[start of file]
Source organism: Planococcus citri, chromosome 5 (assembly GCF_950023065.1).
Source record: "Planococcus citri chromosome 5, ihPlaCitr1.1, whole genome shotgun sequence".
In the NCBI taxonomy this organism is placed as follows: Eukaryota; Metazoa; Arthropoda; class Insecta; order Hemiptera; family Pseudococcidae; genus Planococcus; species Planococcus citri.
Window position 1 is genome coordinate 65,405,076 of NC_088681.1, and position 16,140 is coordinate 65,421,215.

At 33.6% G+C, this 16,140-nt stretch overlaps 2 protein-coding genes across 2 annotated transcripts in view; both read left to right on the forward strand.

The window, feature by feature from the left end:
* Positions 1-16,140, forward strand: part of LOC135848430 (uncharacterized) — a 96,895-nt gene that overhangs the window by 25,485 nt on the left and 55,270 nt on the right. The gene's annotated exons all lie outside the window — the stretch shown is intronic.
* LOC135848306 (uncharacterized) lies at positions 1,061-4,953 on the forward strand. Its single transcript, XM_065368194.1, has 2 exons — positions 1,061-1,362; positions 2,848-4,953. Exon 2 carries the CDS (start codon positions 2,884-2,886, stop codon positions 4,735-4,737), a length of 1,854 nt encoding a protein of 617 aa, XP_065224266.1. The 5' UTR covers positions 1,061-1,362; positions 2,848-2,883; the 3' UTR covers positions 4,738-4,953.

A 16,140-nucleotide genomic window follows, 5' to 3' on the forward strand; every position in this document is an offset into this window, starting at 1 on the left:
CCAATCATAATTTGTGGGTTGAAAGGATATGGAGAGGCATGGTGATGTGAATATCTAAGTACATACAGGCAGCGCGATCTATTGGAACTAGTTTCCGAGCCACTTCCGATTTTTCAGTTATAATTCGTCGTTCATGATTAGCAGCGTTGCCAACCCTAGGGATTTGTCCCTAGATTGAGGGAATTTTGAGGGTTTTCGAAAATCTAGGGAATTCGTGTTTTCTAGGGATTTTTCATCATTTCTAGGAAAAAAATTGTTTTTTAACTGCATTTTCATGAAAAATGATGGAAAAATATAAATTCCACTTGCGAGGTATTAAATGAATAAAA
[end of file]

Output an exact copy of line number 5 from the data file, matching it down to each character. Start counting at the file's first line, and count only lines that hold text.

At 33.6% G+C, this 16,140-nt stretch overlaps 2 protein-coding genes across 2 annotated transcripts in view; both read left to right on the forward strand.